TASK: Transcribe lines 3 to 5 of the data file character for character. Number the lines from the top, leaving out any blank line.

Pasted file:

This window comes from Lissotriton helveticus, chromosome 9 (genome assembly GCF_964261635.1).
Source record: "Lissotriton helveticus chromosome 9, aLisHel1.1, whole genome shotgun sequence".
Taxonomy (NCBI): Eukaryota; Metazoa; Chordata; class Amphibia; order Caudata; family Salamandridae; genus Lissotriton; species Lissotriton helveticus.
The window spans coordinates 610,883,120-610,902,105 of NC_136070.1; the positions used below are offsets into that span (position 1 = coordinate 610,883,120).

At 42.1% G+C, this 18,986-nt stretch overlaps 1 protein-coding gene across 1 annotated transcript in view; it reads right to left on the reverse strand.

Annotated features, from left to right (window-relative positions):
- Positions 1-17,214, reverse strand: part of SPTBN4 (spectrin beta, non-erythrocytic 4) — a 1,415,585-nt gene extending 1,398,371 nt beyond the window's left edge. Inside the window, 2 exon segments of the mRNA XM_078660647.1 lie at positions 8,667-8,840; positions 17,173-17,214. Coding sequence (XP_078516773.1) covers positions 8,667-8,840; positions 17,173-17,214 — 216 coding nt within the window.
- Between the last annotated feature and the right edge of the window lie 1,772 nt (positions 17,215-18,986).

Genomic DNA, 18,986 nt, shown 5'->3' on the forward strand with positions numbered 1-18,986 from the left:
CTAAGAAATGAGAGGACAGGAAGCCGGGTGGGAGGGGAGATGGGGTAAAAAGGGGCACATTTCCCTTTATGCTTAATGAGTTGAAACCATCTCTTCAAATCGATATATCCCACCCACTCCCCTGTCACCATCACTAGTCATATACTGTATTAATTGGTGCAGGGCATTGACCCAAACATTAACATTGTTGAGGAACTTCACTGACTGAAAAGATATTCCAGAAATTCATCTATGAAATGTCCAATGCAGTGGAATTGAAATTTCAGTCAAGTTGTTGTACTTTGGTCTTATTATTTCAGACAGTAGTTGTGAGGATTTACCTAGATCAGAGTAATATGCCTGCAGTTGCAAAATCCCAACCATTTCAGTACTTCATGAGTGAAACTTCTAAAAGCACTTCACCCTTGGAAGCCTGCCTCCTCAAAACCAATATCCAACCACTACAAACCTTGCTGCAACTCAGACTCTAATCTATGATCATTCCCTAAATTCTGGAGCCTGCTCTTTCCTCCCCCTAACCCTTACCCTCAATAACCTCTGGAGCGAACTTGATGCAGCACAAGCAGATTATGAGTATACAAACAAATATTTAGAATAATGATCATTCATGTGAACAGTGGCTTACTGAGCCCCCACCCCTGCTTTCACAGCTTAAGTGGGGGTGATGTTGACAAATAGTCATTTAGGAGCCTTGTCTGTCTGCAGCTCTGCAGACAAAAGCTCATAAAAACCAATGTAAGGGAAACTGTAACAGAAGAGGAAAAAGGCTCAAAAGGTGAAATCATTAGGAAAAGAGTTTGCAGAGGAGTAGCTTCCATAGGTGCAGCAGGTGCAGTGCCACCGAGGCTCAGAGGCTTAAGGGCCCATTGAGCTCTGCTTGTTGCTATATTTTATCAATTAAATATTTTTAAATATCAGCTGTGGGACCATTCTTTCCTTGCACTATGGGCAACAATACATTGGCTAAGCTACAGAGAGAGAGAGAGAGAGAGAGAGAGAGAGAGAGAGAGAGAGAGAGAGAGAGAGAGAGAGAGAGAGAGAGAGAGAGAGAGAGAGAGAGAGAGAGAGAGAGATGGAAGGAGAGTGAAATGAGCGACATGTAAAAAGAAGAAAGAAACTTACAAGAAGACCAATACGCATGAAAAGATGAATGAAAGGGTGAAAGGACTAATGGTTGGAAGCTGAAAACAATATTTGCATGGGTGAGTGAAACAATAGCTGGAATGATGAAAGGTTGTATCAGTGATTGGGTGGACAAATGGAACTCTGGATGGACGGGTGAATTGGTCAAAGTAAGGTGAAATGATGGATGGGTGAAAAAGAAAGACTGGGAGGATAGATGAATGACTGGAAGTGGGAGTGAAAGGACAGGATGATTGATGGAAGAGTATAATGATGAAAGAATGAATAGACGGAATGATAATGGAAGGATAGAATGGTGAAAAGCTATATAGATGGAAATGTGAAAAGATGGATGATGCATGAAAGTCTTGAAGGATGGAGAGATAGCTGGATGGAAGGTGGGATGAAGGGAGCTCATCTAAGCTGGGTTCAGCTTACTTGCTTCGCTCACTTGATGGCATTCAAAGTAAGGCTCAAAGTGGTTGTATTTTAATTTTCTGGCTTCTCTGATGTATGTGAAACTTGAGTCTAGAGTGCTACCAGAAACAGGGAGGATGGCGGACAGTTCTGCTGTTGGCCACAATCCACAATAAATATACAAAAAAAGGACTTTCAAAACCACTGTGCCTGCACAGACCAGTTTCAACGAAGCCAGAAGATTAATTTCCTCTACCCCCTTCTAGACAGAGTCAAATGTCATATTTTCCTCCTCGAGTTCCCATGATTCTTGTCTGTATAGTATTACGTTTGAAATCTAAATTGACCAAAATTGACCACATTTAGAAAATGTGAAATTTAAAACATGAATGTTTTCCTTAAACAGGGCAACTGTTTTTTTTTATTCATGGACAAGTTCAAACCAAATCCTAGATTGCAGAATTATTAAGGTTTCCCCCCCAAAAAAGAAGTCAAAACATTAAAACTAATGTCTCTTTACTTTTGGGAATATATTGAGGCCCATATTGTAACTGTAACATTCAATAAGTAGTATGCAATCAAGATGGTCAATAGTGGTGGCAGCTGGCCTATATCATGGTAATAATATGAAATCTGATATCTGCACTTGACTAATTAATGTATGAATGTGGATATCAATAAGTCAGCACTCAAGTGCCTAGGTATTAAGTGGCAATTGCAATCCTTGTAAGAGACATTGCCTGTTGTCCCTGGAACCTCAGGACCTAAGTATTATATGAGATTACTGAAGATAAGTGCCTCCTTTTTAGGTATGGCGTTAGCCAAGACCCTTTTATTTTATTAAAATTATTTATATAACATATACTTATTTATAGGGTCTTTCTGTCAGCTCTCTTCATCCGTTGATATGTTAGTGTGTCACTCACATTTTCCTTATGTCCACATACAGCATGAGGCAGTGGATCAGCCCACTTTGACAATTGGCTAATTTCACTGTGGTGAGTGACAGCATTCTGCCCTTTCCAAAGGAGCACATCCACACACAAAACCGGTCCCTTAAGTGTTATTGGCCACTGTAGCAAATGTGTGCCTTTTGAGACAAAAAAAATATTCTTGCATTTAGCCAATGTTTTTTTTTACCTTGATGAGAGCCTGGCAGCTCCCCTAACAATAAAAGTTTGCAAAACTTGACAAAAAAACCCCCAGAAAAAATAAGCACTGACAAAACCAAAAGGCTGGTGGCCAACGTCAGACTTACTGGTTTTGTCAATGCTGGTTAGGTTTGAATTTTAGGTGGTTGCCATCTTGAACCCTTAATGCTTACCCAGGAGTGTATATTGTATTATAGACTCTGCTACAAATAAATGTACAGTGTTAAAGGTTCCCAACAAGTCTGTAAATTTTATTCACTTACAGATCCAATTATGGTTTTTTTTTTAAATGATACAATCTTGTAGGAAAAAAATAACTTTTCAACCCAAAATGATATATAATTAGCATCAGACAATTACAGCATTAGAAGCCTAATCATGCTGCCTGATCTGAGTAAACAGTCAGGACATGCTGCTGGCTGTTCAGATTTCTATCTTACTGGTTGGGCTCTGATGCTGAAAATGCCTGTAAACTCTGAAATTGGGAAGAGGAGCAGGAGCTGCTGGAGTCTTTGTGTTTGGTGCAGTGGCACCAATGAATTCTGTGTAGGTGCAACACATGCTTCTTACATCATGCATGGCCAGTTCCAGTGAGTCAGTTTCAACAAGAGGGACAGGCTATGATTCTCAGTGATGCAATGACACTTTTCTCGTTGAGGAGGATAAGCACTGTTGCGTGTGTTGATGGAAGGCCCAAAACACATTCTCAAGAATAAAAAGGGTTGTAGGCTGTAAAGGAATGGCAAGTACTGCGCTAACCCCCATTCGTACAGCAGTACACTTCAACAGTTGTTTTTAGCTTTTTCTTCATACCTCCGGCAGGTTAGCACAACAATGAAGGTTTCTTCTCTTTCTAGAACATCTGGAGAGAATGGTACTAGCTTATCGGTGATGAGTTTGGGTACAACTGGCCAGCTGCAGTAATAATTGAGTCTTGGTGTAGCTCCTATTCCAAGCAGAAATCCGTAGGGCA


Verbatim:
Taxonomy (NCBI): Eukaryota; Metazoa; Chordata; class Amphibia; order Caudata; family Salamandridae; genus Lissotriton; species Lissotriton helveticus.
The window spans coordinates 610,883,120-610,902,105 of NC_136070.1; the positions used below are offsets into that span (position 1 = coordinate 610,883,120).

At 42.1% G+C, this 18,986-nt stretch overlaps 1 protein-coding gene across 1 annotated transcript in view; it reads right to left on the reverse strand.